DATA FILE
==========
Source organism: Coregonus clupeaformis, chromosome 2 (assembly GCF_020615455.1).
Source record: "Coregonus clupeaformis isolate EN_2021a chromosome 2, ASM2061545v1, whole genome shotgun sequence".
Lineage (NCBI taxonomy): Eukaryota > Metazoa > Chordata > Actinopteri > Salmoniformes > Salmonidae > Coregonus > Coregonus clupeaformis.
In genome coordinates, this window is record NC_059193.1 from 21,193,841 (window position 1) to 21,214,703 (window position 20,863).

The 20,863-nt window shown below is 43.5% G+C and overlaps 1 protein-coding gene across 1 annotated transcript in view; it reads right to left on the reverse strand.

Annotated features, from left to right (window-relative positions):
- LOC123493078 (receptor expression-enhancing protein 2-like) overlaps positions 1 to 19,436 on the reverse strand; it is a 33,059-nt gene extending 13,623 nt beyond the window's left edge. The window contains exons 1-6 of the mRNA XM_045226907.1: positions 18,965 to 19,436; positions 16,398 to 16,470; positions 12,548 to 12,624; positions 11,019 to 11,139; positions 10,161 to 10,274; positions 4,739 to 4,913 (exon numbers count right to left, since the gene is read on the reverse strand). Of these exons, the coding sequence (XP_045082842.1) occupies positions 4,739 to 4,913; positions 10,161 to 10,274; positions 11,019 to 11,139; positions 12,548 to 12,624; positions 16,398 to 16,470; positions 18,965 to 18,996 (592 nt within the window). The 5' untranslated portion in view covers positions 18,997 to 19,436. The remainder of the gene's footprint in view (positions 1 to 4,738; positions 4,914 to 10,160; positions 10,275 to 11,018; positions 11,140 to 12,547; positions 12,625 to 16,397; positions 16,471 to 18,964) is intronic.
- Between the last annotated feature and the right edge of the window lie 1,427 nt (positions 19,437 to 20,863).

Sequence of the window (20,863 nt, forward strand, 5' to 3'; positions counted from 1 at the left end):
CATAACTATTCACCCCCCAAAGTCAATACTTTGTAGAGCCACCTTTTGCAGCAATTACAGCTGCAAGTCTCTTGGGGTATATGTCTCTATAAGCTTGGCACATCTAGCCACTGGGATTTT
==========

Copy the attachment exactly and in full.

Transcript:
Source organism: Coregonus clupeaformis, chromosome 2 (assembly GCF_020615455.1).
Source record: "Coregonus clupeaformis isolate EN_2021a chromosome 2, ASM2061545v1, whole genome shotgun sequence".
Lineage (NCBI taxonomy): Eukaryota > Metazoa > Chordata > Actinopteri > Salmoniformes > Salmonidae > Coregonus > Coregonus clupeaformis.
In genome coordinates, this window is record NC_059193.1 from 21,193,841 (window position 1) to 21,214,703 (window position 20,863).

The 20,863-nt window shown below is 43.5% G+C and overlaps 1 protein-coding gene across 1 annotated transcript in view; it reads right to left on the reverse strand.

Annotated features, from left to right (window-relative positions):
- LOC123493078 (receptor expression-enhancing protein 2-like) overlaps positions 1 to 19,436 on the reverse strand; it is a 33,059-nt gene extending 13,623 nt beyond the window's left edge. The window contains exons 1-6 of the mRNA XM_045226907.1: positions 18,965 to 19,436; positions 16,398 to 16,470; positions 12,548 to 12,624; positions 11,019 to 11,139; positions 10,161 to 10,274; positions 4,739 to 4,913 (exon numbers count right to left, since the gene is read on the reverse strand). Of these exons, the coding sequence (XP_045082842.1) occupies positions 4,739 to 4,913; positions 10,161 to 10,274; positions 11,019 to 11,139; positions 12,548 to 12,624; positions 16,398 to 16,470; positions 18,965 to 18,996 (592 nt within the window). The 5' untranslated portion in view covers positions 18,997 to 19,436. The remainder of the gene's footprint in view (positions 1 to 4,738; positions 4,914 to 10,160; positions 10,275 to 11,018; positions 11,140 to 12,547; positions 12,625 to 16,397; positions 16,471 to 18,964) is intronic.
- Between the last annotated feature and the right edge of the window lie 1,427 nt (positions 19,437 to 20,863).

Sequence of the window (20,863 nt, forward strand, 5' to 3'; positions counted from 1 at the left end):
CATAACTATTCACCCCCCAAAGTCAATACTTTGTAGAGCCACCTTTTGCAGCAATTACAGCTGCAAGTCTCTTGGGGTATATGTCTCTATAAGCTTGGCACATCTAGCCACTGGGATTTT